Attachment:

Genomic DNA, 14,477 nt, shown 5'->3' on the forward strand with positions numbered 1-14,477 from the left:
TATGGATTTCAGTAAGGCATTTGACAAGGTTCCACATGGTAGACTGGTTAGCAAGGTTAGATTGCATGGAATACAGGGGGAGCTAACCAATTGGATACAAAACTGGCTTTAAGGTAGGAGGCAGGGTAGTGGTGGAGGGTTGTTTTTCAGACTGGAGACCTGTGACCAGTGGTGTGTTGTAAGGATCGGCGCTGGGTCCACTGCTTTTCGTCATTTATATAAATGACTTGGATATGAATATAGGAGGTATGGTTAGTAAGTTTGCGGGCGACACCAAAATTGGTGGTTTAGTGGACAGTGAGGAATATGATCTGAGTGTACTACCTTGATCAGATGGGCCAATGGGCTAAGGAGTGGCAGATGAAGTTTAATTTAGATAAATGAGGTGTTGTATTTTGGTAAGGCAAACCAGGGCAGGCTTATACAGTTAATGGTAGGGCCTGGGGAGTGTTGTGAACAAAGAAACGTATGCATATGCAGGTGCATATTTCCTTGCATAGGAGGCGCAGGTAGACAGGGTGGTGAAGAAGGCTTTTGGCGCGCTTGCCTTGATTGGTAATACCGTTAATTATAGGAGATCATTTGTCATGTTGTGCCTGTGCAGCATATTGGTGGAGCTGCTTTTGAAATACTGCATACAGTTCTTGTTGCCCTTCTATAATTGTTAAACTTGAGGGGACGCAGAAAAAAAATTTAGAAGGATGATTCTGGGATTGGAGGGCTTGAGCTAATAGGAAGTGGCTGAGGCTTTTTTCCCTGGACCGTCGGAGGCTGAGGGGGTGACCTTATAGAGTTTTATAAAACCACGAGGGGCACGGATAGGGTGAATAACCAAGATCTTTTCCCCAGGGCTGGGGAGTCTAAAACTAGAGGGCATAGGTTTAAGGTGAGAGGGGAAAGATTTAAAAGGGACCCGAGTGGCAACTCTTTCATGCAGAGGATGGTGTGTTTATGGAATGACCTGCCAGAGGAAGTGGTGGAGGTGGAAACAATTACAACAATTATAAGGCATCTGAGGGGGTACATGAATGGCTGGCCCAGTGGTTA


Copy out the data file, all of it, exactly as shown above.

Genomic DNA, 14,477 nt, shown 5'->3' on the forward strand with positions numbered 1-14,477 from the left:
TATGGATTTCAGTAAGGCATTTGACAAGGTTCCACATGGTAGACTGGTTAGCAAGGTTAGATTGCATGGAATACAGGGGGAGCTAACCAATTGGATACAAAACTGGCTTTAAGGTAGGAGGCAGGGTAGTGGTGGAGGGTTGTTTTTCAGACTGGAGACCTGTGACCAGTGGTGTGTTGTAAGGATCGGCGCTGGGTCCACTGCTTTTCGTCATTTATATAAATGACTTGGATATGAATATAGGAGGTATGGTTAGTAAGTTTGCGGGCGACACCAAAATTGGTGGTTTAGTGGACAGTGAGGAATATGATCTGAGTGTACTACCTTGATCAGATGGGCCAATGGGCTAAGGAGTGGCAGATGAAGTTTAATTTAGATAAATGAGGTGTTGTATTTTGGTAAGGCAAACCAGGGCAGGCTTATACAGTTAATGGTAGGGCCTGGGGAGTGTTGTGAACAAAGAAACGTATGCATATGCAGGTGCATATTTCCTTGCATAGGAGGCGCAGGTAGACAGGGTGGTGAAGAAGGCTTTTGGCGCGCTTGCCTTGATTGGTAATACCGTTAATTATAGGAGATCATTTGTCATGTTGTGCCTGTGCAGCATATTGGTGGAGCTGCTTTTGAAATACTGCATACAGTTCTTGTTGCCCTTCTATAATTGTTAAACTTGAGGGGACGCAGAAAAAAAATTTAGAAGGATGATTCTGGGATTGGAGGGCTTGAGCTAATAGGAAGTGGCTGAGGCTTTTTTCCCTGGACCGTCGGAGGCTGAGGGGGTGACCTTATAGAGTTTTATAAAACCACGAGGGGCACGGATAGGGTGAATAACCAAGATCTTTTCCCCAGGGCTGGGGAGTCTAAAACTAGAGGGCATAGGTTTAAGGTGAGAGGGGAAAGATTTAAAAGGGACCCGAGTGGCAACTCTTTCATGCAGAGGATGGTGTGTTTATGGAATGACCTGCCAGAGGAAGTGGTGGAGGTGGAAACAATTACAACAATTATAAGGCATCTGAGGGGGTACATGAATGGCTGGCCCAGTGGTTA